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Int. J. Mol. Sci. 2015, 16(4), 8861-8883; doi:10.3390/ijms16048861

A Review of the Effect of Diet on Cardiovascular Calcification

1
Department of Public Health and Clinical Medicine and Heart Centre, Umea University, Umea SE-901 87, Sweden
2
Acumen Lab, Tiverton, Devon EX16 6BL, UK
*
Author to whom correspondence should be addressed.
Academic Editor: Harry A. J. Struijker-Boudier
Received: 29 January 2015 / Revised: 19 March 2015 / Accepted: 7 April 2015 / Published: 21 April 2015
(This article belongs to the Special Issue Oxidative Stress in Cardiovascular Disease 2015)
View Full-Text   |   Download PDF [718 KB, uploaded 21 April 2015]

Abstract

Cardiovascular (CV) calcification is known as sub-clinical atherosclerosis and is recognised as a predictor of CV events and mortality. As yet there is no treatment for CV calcification and conventional CV risk factors are not consistently correlated, leaving clinicians uncertain as to optimum management for these patients. For this reason, a review of studies investigating diet and serum levels of macro- and micronutrients was carried out. Although there were few human studies of macronutrients, nevertheless transfats and simple sugars should be avoided, while long chain ω-3 fats from oily fish may be protective. Among the micronutrients, an intake of 800 μg/day calcium was beneficial in those without renal disease or hyperparathyroidism, while inorganic phosphorus from food preservatives and colas may induce calcification. A high intake of magnesium (≥380 mg/day) and phylloquinone (500 μg/day) proved protective, as did a serum 25(OH)D concentration of ≥75 nmol/L. Although oxidative damage appears to be a cause of CV calcification, the antioxidant vitamins proved to be largely ineffective, while supplementation of α-tocopherol may induce calcification. Nevertheless other antioxidant compounds (epigallocatechin gallate from green tea and resveratrol from red wine) were protective. Finally, a homocysteine concentration >12 µmol/L was predictive of CV calcification, although a plasma folate concentration of >39.4 nmol/L could both lower homocysteine and protect against calcification. In terms of a dietary programme, these recommendations indicate avoiding sugar and the transfats and preservatives found in processed foods and drinks and adopting a diet high in oily fish and vegetables. The micronutrients magnesium and vitamin K may be worthy of further investigation as a treatment option for CV calcification. View Full-Text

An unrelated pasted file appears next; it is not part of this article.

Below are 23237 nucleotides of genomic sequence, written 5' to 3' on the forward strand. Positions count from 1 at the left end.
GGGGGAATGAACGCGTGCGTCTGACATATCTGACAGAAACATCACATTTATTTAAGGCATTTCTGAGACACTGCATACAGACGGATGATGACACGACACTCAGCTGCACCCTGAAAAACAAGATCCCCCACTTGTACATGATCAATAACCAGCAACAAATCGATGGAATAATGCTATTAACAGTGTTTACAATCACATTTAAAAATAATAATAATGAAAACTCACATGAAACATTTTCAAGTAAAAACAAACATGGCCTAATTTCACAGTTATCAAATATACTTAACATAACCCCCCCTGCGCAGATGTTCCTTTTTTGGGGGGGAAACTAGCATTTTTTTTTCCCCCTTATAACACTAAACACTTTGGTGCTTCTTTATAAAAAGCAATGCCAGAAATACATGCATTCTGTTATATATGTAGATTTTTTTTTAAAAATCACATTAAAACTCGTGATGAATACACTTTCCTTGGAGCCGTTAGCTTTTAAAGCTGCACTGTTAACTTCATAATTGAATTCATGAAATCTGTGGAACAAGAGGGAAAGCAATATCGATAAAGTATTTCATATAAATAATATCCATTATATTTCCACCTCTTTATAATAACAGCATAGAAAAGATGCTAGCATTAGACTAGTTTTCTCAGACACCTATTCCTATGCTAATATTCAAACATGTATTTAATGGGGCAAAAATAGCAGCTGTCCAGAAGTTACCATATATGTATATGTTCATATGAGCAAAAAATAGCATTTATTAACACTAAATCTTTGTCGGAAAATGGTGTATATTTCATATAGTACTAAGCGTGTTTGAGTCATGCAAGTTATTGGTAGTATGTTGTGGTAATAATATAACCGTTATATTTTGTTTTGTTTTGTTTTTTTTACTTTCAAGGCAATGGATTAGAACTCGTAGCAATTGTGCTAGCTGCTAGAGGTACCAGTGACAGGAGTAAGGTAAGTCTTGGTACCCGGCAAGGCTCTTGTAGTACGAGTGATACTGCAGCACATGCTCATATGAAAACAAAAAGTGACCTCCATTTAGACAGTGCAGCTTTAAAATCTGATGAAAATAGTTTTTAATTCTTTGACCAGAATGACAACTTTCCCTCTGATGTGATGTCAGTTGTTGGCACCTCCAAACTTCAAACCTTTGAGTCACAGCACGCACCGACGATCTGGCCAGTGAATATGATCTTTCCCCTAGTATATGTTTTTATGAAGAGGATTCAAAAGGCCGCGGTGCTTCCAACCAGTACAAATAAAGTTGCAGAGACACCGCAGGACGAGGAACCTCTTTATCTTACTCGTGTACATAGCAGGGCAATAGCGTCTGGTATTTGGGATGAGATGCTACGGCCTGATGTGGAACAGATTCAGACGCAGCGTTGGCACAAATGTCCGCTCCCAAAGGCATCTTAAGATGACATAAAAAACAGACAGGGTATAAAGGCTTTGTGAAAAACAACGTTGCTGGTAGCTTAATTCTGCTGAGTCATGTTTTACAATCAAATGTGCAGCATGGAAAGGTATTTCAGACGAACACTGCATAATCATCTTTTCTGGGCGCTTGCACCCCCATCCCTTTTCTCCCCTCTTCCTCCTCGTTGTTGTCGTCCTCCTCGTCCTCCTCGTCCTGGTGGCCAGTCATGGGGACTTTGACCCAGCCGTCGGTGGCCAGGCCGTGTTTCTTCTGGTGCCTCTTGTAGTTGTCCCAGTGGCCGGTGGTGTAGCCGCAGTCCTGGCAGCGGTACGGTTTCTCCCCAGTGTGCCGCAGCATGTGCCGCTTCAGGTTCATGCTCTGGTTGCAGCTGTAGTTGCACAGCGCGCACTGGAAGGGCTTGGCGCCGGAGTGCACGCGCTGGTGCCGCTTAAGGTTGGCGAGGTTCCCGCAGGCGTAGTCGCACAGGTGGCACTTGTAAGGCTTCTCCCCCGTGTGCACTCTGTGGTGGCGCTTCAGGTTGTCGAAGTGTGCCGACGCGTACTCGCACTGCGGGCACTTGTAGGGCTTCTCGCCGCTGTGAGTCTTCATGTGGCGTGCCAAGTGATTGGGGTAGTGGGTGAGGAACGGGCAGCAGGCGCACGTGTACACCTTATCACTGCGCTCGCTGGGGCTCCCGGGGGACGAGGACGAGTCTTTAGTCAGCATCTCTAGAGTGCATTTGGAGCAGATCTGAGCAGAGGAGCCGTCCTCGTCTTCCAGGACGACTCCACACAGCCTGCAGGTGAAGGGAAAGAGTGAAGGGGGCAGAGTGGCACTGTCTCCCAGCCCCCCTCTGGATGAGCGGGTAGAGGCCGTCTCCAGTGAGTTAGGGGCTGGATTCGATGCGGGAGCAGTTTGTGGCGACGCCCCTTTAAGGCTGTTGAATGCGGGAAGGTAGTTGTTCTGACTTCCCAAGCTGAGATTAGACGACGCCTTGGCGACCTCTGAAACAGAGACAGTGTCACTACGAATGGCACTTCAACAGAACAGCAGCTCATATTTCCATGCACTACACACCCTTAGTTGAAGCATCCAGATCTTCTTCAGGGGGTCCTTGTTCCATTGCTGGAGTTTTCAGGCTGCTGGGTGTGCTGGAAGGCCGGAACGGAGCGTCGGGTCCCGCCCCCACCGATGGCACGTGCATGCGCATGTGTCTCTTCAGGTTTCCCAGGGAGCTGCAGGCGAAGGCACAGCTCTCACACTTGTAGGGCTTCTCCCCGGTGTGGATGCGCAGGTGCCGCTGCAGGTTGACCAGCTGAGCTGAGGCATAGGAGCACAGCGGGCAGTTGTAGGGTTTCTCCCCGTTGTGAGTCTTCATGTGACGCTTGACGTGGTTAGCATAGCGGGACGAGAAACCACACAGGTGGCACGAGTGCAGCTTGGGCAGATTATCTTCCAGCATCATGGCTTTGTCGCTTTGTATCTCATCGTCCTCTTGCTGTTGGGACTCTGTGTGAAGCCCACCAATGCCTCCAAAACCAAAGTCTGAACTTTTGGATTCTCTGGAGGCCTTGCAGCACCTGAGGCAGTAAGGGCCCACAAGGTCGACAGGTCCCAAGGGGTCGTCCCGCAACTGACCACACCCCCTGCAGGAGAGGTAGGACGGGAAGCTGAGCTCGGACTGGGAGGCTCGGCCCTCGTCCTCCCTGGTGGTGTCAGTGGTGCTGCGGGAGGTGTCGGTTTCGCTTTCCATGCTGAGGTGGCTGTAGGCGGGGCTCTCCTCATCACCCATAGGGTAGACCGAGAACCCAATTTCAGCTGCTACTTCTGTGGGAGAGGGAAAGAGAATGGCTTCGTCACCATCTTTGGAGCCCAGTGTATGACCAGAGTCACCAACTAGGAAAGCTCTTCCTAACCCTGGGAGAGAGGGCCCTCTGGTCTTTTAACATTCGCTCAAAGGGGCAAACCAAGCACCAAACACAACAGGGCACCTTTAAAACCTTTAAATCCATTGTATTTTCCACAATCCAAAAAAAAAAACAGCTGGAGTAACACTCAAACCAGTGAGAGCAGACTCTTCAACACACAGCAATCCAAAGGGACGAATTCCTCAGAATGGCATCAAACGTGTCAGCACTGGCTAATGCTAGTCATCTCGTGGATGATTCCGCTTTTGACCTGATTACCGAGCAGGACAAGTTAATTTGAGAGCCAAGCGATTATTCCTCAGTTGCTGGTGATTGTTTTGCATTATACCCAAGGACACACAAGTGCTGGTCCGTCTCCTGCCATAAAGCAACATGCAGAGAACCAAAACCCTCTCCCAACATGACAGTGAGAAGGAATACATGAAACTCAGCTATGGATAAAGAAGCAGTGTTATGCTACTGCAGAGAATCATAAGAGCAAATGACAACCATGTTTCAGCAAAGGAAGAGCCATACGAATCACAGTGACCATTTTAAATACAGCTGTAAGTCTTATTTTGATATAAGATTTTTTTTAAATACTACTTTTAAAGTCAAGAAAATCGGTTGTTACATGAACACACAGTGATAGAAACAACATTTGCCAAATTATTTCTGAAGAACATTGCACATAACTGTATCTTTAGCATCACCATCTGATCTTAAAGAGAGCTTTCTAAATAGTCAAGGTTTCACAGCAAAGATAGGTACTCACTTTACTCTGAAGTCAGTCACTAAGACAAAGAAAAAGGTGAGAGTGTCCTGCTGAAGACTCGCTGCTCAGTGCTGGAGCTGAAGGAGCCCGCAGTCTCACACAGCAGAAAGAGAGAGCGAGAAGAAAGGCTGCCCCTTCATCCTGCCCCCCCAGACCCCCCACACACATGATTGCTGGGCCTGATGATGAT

Keywords: cardiovascular calcification; coronary calcification; diet; vitamins; minerals; antioxidants; homocysteine; transfats; ω-3 fats cardiovascular calcification; coronary calcification; diet; vitamins; minerals; antioxidants; homocysteine; transfats; ω-3 fats
This is an open access article distributed under the Creative Commons Attribution License which permits unrestricted use, distribution, and reproduction in any medium, provided the original work is properly cited. (CC BY 4.0).

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MDPI and ACS Style

Nicoll, R.; Howard, J.M.; Henein, M.Y. A Review of the Effect of Diet on Cardiovascular Calcification. Int. J. Mol. Sci. 2015, 16, 8861-8883.

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